I do remember I wanted to draw that character because I was a huge fan of Jim Starlin’s work (still am). And if that story led to a Dr. Weird series, I wanted to draw it. The only thing is, not too long after, I was offered another Starlin creation, Dreadstar over at First Publishing. And even later, I got the chance to pencil Warlock for Marvel. Working with Gary was the best. He was about as much a comic book nerd as it gets, and so he published Megaton much more for the love of the medium more than anything else. Which is why his company tended to attract “fledging” artists who were just as a big a “nerd” as he was (like myself, Erik Larsen and Rob Liefeld). Since he couldn’t give us much in the way of money (although, he really made it an effort that we got paid), he gave us a lot of creative input into whatever we were drawing. Which is why I wanted to draw Dr. Weird. I wanted to go all balls out Starlin on that in the same manner that Jim did when he did Warlock. Particularly that one really surreal story when Warlock went on trial. Then followed by the intro of Warlock’s future self as the Magus. I was hoping to get that cosmically expansive with Weird (imagine Warlock’s star-faring theme combined with Dr. Strange’s mysticism).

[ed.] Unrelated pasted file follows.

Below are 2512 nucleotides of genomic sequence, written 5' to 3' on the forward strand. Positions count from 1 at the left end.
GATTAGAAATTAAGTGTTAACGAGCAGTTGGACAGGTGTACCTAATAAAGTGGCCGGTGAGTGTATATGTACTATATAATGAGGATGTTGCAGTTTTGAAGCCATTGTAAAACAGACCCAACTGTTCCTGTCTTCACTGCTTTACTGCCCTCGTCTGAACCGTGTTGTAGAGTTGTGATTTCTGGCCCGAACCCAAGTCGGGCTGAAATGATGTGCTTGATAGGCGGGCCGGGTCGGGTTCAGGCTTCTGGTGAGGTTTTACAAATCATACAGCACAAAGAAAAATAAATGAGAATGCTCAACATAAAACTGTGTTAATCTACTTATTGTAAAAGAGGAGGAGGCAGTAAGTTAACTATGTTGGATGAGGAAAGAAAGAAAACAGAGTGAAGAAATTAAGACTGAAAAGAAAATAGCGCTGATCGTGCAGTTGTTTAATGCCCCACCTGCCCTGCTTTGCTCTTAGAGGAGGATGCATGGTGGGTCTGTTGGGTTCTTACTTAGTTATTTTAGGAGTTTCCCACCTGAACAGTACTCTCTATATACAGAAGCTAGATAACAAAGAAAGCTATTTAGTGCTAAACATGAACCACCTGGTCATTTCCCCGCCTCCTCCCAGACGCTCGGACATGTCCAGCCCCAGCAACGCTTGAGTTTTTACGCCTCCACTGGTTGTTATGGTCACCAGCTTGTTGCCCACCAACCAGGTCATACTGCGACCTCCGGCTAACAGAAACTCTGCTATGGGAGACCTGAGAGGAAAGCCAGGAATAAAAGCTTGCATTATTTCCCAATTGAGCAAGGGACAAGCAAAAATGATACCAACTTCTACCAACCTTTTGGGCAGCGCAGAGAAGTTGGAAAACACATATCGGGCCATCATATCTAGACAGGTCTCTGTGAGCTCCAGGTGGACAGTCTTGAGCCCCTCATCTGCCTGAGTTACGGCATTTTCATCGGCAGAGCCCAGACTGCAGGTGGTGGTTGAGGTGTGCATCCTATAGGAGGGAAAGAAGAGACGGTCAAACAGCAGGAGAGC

Gary talks about how he started working with Medina with “I happened to see Angel Medina showing his portfolio to someone at a ComiCon and I was impressed. I followed him to strike up a conversation but lost him in the crowds. The next year, he brought his portfolio to my table and I jumped up saying ‘You’re that guy!’ and started describing the pieces from the year before. It turned out he lived about a half hour away, so I used to drive down to his parents house to drop off and pick up stuff. He’s one of the nicest guys I’ve ever met.”
Lastly, there is a really nice back cover that would have fit much better as a front cover…but perhaps Gary thought S. Clarke Hawbaker’s Neal Adams like work would fill the seats. Below you see the back cover by John Thompson.
As an added bonus (well, I hope you think of it that way), below are pages from a Megaton character story that never saw the light of day…in fact, many pages are not even inked. So, gaze on the glory of my artwork in its juvenile stage!
Well, I ho ho hope you enjoyed that little bit of holiday cheer via Gary Carlson and the Megaton crew! Don’t forget to get that pdf download of the whole book on my site, so you can see the entire stories, Hembeck’s page, etc! Thanks this time out go to Gary Carlson, Angel Medina, and Chris Ecker. If you want to take a short trip though the history of Megaton now, go here and read Gary’s account.
Happy holidays, fellow comic and fandom nerds!
Ken Meyer Jr.